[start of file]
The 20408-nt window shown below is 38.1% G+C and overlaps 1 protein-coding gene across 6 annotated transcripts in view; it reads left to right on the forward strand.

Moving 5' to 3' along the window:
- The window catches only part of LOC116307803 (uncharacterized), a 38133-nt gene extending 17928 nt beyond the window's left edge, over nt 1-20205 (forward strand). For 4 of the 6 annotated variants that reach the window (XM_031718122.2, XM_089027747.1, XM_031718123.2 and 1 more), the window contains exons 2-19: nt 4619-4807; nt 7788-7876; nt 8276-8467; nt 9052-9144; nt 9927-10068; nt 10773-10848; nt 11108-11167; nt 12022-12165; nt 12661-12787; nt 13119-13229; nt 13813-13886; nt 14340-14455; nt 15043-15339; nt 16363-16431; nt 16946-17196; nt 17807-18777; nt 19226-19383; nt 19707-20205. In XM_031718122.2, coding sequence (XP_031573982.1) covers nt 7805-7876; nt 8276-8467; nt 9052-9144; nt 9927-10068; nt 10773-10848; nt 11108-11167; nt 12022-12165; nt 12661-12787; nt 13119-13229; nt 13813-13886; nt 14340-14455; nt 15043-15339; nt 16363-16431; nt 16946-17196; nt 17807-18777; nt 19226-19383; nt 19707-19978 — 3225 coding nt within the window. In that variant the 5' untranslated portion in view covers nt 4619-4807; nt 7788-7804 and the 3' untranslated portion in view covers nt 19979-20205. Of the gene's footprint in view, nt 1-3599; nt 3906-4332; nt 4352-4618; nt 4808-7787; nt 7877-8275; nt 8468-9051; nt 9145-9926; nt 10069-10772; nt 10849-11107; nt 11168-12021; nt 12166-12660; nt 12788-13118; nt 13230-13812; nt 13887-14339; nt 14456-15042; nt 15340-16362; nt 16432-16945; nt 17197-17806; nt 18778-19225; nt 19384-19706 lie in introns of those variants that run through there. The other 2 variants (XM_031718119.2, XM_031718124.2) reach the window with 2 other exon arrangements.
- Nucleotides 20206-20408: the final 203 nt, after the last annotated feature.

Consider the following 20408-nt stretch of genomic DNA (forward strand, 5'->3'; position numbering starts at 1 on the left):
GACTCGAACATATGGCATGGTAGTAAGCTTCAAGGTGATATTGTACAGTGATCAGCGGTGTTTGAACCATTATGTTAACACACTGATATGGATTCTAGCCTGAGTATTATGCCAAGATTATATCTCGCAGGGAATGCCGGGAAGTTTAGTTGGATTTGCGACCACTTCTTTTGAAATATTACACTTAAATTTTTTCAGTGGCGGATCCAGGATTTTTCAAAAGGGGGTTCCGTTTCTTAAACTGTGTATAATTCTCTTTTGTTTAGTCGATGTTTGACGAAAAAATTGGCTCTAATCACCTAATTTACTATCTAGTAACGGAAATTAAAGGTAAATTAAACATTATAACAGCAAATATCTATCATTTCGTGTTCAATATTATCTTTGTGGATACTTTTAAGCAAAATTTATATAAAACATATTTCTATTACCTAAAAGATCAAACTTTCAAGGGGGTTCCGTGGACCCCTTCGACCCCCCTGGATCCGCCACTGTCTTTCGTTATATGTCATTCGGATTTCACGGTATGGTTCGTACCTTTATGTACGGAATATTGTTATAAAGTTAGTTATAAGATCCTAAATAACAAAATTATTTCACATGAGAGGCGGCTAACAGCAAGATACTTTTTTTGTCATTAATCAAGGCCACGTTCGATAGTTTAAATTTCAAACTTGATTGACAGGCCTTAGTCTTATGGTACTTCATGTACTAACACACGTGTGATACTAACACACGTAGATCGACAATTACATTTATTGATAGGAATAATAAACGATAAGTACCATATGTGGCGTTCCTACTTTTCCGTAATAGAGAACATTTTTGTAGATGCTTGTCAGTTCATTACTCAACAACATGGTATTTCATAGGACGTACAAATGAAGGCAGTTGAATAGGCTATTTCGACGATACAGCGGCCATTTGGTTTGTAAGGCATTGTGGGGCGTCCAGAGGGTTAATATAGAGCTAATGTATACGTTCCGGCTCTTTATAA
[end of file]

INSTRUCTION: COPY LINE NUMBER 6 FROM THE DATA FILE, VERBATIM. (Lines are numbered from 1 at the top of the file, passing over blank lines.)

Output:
GACTCGAACATATGGCATGGTAGTAAGCTTCAAGGTGATATTGTACAGTGATCAGCGGTGTTTGAACCATTATGTTAACACACTGATATGGATTCTAGCCTGAGTATTATGCCAAGATTATATCTCGCAGGGAATGCCGGGAAGTTTAGTTGGATTTGCGACCACTTCTTTTGAAATATTACACTTAAATTTTTTCAGTGGCGGATCCAGGATTTTTCAAAAGGGGGTTCCGTTTCTTAAACTGTGTATAATTCTCTTTTGTTTAGTCGATGTTTGACGAAAAAATTGGCTCTAATCACCTAATTTACTATCTAGTAACGGAAATTAAAGGTAAATTAAACATTATAACAGCAAATATCTATCATTTCGTGTTCAATATTATCTTTGTGGATACTTTTAAGCAAAATTTATATAAAACATATTTCTATTACCTAAAAGATCAAACTTTCAAGGGGGTTCCGTGGACCCCTTCGACCCCCCTGGATCCGCCACTGTCTTTCGTTATATGTCATTCGGATTTCACGGTATGGTTCGTACCTTTATGTACGGAATATTGTTATAAAGTTAGTTATAAGATCCTAAATAACAAAATTATTTCACATGAGAGGCGGCTAACAGCAAGATACTTTTTTTGTCATTAATCAAGGCCACGTTCGATAGTTTAAATTTCAAACTTGATTGACAGGCCTTAGTCTTATGGTACTTCATGTACTAACACACGTGTGATACTAACACACGTAGATCGACAATTACATTTATTGATAGGAATAATAAACGATAAGTACCATATGTGGCGTTCCTACTTTTCCGTAATAGAGAACATTTTTGTAGATGCTTGTCAGTTCATTACTCAACAACATGGTATTTCATAGGACGTACAAATGAAGGCAGTTGAATAGGCTATTTCGACGATACAGCGGCCATTTGGTTTGTAAGGCATTGTGGGGCGTCCAGAGGGTTAATATAGAGCTAATGTATACGTTCCGGCTCTTTATAA